Gumiso: l get frustrated when l think of the talent produced by, say, my home town of Mutare. Look at the list; Blessing Gumiso, the late Blessing Makunike, Lazaraus Muhoni, Eddie Dube, Eddie Nyika, the late Amon Chimbalanga, Taurai Makukutu, Joseph Kabwe, Willard Katsande, Onismo Bhasera, Washington Arubu, Wonder Sithole, Chipo Tsodzo, Saprin Muchabaya, Nelson Bandura the list is endless but we don't have a strong consistent team in the PSL. It makes me sick, mara why?

e-Diski: Racism - hot topic lately, what are opinions on racism?

Gumiso: Racism is too much in football and not all players report these incidents. It can be reduced but not completely eradicated. It's like music piracy. We will never win it totally, but reduced a big YES.

e-Diski: Which is the best football team at the moment?

Gumiso: In Zim, l think Dembare (Dynamos) and (FC) Platinum.

e-Diski: Abroad?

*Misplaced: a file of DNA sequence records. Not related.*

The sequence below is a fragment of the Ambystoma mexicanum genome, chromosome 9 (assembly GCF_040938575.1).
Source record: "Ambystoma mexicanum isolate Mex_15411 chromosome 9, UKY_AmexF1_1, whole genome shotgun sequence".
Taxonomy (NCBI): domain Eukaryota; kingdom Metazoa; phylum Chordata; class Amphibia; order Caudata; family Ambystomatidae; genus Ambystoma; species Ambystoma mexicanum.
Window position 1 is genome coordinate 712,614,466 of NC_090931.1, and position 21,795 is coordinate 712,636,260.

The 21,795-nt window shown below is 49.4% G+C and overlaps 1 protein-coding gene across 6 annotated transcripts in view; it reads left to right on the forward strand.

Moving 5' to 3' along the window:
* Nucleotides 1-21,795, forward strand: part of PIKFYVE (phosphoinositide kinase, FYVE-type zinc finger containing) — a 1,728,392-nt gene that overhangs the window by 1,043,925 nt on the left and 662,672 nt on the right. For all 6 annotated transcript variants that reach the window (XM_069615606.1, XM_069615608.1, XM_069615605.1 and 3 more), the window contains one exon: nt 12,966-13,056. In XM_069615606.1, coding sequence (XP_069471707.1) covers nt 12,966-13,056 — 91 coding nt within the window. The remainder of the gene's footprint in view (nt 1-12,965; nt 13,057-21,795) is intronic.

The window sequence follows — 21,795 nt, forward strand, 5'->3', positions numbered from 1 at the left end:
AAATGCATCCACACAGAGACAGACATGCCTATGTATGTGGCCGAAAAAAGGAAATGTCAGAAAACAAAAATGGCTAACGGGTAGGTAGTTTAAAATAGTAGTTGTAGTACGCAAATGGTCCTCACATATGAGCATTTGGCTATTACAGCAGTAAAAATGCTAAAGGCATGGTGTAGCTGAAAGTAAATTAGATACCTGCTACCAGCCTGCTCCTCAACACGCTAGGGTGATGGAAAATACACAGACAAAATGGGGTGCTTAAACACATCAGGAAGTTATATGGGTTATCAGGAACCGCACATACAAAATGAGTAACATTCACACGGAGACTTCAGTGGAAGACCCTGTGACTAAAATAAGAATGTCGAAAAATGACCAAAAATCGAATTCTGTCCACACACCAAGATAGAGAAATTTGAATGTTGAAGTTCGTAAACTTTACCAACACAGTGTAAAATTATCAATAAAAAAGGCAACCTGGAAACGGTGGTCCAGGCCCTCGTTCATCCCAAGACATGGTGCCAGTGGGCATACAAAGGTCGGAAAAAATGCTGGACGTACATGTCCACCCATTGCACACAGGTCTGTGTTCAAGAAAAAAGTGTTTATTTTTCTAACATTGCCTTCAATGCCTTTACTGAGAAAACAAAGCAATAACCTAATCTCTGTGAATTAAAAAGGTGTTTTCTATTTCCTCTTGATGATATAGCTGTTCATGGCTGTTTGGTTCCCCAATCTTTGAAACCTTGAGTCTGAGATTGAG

Gumiso: I am a Chelsea supporter and I think they are doing well.

e-Diski: Who is the best player?

Gumiso: Ha ha ha, it's Graham Ncube of Bosso and Desmond Maringwa of Dembare with Murape Murape not far off. I must say Carlos Tevez of City is my favourite international player.

e-Diski: What? Why Tevez?

Gumiso: I just like him. I am a big fan of Paul Ince, though he retired.

e-Diski: Hahaha, you reminded me of that guy when you played. What is the future of Gumiso?

Gumiso: I will coach or manage a team. Before coming to Mzansi l coached a Division 2 team in Skies (Bulawayo), Select Stars. When l took over the team, it was in position 13 and come end of year, l took it to position 3. Watch the space, l am a future Jose Mourinho.

e-Diski: Hahaha, good luck on that one but that is very interesting. So what music do you listen to?

Gumiso: Splash, Thomas Mkanya Mapfumo, Zola, Mandoza and Soul Brothers.

e-Diski: And your favourite movie?

Gumiso: All time movie, The Negotiator starring S.L Jackson.

e-Diski: That's a great movie but Maguma Guma, thanks very much for sparring your time to chat. Keep in touch and God bless you